Json.Document(Web.Contents( is the next part of the code.  Making sense in my head, I did know a Json file would be returned, so by using Json.Document( must be the code to say, ‘what is after this bracket will be a Json file’. After the bracket we have ‘Web.Contents’(.  So the Json file will be found on the web, and this must have been identified by the fact I selected a Web query.

Next in the code is a URL. This seems to be a slightly amended version of the URL shown in the Advanced Web Query window.

("https://www.googleapis.com/youtube/v3/search?" & "key= replace_this_text_with_your_api_key " & "&part=snippet"))

 

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It appears that each part of the URL is joined.  First each part is wrapped in quotes (you might recognize this as something similar to working with text in Excel), and then joined using the & to concatenate each part.

In English this code reads to me ‘let the source file be a Json document that you will find on the web using the stated URL’

So then if I wanted to add more optional parameters, I reckon I just need to add to the M code something like

“&new parameter”

But before we test this out, let’s have a look at the data returned to us.

Extract Data in Power BI or Power Pivot from JSON

A JSON file has been returned and we now need to extract some data from it. First, you will see ‘List’ in the items kind.

Select this list and you will be returned a list of Records.  From the Transform Ribbon, select Convert to Table and select ok.

Once a table is available, the records can be expanded to show all available columns

Decoding M - Exploring the YouTube Data API with Power BI

When expanded both the id and snippet columns are also record columns that can be expanded.  When expanded, a host of information becomes available about the videos, such as title, description and channel id.

Why I was returned 5 videos, 4 of which are from Ed Sheeran, I just don’t know! 5 is the default, be Mr Ed…..

Decoding the M code used to extract data from the Json file

Right so, back to the infamous advanced query editor to look at the changes and additions in the M code now that we have extracted the data from the Json file.

Power Pivot and Youtube data api

 

The first thing I notice is a number of #.  These seem to represent a new step that I took in the transformation.

Our first transformation was converting the list to the table.  The line of code for this is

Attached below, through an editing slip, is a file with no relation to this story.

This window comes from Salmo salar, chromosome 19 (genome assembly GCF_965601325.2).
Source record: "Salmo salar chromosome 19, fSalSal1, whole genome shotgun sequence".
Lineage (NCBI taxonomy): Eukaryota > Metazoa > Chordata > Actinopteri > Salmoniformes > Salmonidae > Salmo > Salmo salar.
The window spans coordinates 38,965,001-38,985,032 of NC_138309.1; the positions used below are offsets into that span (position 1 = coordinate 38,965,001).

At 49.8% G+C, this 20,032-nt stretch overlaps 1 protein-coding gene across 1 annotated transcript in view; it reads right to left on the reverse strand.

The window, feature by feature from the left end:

#"Converted to Table" = Table.FromList(items, Splitter.SplitByNothing(), null, null, ExtraValues.Error),

To me this read like create a table from a list, and with the items for the splitter, don’t use anything and if there are errors then show them as extra values.

 

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Let’s look at the last transformation set, where we expanded the record column named snippet

#"Expanded snippet" = Table.ExpandRecordColumn(#"Expanded id", "snippet", {"publishedAt", "channelId", "title", "description", "thumbnails", "channelTitle", "liveBroadcastContent"}, {"publishedAt", "channelId", "title", "description", "thumbnails", "channelTitle", "liveBroadcastContent"})

This code confuses me a little.  Each of the columns now expanded have been listed twice in this code.  Here is what I think it says

Expand the records…the code then lists all the columns we expanded….then name the columns in the table….the code then lists all the columns again….

I might very well be wrong here with this understanding, but I am sure I will find out eventually….I do data transformations fairly often so I can just keep an eye on the code ( now that I am more aware!) Or someone can post a comment below with the explanation…..save me hours of research…(god I am getting lazy…is that the power of self-service?)

I have spent the time reading each line of code to try and understand M….I just explained two.  So why don’t you pause reading now and read the other lines of code with the aim of better understanding and awareness of M in Power Pivot or Power BI.

 

Playing with the M code to explore more of the YouTube Data API

 

Now that I think I understand some of the M code use by Power BI or Power Query to get data from a web API, I think I am brave enough to play with the code in the advanced query editor.

Remember earlier I said if I wanted to add more optional parameters, I reckon I just need to add to the M code something like